GIS for Hydrological Modelling - 28/06/2011

Gagetown Hydrologic Model

Dan Kirkby, Kevin Pegler and David Coleman, University of New Brunswick, Canada

Estimating rainfall discharge is difficult in large catchment areas with varying topography. This leads to widespread inadequacy in culvert design, with resultant damage to these and other drainage infrastructure during storms, when water runoff is high. The authors developed three ArcGIS-based hydrological models which accurately estimate rainfall discharge for storms that occur anywhere between once every two weeks up to once a century, enabling improvements in culvert infrastructure design. The test results prove the potential for GIS to aid in the creation of highly accurate hydrological models.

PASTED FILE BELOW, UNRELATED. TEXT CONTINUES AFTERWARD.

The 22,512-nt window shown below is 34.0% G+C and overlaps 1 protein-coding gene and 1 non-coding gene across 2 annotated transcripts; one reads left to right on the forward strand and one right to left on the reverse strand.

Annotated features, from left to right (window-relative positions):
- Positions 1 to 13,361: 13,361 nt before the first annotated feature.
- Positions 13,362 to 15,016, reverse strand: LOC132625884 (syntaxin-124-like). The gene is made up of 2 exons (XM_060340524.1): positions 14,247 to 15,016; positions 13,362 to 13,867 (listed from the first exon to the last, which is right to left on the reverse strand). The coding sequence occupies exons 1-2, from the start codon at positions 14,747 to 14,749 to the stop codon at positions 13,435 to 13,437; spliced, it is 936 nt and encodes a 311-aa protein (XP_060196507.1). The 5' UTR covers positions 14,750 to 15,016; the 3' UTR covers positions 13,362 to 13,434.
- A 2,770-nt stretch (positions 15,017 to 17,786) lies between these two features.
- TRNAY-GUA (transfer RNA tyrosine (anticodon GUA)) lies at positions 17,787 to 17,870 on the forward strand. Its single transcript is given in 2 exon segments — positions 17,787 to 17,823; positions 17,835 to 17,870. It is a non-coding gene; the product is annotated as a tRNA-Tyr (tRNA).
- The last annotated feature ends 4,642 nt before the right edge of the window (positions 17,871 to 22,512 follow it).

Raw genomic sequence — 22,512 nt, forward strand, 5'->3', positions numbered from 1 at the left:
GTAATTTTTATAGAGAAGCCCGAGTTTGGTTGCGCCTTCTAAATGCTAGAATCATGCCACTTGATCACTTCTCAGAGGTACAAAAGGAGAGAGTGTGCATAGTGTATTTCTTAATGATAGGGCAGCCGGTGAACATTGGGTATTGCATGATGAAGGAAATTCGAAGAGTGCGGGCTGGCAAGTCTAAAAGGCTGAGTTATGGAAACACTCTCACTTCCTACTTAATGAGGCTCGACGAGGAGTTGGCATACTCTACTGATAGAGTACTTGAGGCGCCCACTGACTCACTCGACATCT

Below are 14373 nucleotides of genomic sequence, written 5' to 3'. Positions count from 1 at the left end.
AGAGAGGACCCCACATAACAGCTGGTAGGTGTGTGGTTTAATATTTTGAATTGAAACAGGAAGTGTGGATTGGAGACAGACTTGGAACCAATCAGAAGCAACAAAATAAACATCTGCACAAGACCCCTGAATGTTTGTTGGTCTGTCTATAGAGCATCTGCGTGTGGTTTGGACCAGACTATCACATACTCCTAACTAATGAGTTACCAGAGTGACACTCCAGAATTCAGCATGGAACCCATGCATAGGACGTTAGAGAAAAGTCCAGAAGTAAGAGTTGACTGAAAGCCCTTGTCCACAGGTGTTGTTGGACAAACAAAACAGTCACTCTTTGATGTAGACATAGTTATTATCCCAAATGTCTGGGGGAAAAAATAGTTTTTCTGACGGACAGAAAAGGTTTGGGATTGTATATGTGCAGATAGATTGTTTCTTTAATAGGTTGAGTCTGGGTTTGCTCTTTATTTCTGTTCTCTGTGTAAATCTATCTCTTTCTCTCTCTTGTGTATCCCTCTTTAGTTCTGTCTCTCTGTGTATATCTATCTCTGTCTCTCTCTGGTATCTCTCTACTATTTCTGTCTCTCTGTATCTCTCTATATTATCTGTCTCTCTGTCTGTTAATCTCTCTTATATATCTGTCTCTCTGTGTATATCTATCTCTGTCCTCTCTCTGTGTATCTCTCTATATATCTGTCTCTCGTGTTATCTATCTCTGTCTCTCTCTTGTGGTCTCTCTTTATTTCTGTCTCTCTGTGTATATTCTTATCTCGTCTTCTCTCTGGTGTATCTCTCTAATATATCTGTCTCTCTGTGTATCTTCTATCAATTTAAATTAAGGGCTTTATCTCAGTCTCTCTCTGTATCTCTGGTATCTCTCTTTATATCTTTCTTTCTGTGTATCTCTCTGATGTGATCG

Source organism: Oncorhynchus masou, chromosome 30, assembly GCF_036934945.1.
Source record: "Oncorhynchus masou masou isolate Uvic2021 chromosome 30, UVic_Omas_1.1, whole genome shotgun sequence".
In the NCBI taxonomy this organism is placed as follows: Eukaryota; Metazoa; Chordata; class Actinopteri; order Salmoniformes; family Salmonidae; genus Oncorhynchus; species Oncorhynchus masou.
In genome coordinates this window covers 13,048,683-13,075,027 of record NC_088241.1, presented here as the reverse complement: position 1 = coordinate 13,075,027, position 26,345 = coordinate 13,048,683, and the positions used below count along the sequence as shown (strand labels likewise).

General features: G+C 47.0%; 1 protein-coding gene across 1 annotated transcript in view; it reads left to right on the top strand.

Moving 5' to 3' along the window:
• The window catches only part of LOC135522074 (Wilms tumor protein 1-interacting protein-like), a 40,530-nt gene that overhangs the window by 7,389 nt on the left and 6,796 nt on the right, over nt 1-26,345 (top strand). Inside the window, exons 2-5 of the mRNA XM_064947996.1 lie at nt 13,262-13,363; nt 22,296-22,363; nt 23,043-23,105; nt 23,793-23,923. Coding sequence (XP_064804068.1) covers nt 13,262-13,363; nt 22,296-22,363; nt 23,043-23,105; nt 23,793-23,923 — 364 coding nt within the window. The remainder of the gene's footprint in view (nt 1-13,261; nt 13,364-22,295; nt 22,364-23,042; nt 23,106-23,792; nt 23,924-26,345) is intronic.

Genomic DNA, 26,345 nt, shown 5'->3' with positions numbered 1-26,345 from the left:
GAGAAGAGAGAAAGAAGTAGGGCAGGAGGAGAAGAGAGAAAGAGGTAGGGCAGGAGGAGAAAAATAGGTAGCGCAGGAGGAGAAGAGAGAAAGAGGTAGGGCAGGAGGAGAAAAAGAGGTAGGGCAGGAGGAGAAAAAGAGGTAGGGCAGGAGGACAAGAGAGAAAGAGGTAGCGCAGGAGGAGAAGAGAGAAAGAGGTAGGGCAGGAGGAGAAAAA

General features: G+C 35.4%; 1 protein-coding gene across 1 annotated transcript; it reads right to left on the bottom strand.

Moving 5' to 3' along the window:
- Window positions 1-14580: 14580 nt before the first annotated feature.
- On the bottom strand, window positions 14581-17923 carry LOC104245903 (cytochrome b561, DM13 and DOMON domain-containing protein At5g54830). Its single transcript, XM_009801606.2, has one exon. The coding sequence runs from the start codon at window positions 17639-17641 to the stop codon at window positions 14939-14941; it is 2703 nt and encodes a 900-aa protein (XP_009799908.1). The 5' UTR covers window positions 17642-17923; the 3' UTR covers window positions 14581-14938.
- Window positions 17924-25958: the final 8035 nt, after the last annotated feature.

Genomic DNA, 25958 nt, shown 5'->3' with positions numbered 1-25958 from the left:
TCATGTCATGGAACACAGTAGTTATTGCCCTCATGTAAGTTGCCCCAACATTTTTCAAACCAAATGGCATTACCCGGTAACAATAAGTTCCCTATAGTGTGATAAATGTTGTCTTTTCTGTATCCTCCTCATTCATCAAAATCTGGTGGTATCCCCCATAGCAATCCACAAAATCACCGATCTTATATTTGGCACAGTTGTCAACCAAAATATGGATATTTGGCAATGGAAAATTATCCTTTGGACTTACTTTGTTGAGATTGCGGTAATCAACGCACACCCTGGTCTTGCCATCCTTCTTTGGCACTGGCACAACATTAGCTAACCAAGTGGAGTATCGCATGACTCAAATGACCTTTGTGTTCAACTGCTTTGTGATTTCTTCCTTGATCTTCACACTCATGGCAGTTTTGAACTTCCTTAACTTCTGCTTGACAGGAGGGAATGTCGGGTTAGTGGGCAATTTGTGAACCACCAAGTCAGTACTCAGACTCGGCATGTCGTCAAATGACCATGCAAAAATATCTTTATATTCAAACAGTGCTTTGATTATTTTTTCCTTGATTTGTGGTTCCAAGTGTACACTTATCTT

Although there have been hydrological models in existence for decades, we designed our three completely from scratch; it was easier to develop new models adjusted to a specific area than to reconfigure existing ones. Hydrological models predict discharges at a certain site within a catchment area from rainfall data and terrain characteristics, including soil types, land cover, drainage infrastructure, and elevation and derived parameters such as slope.

 

Models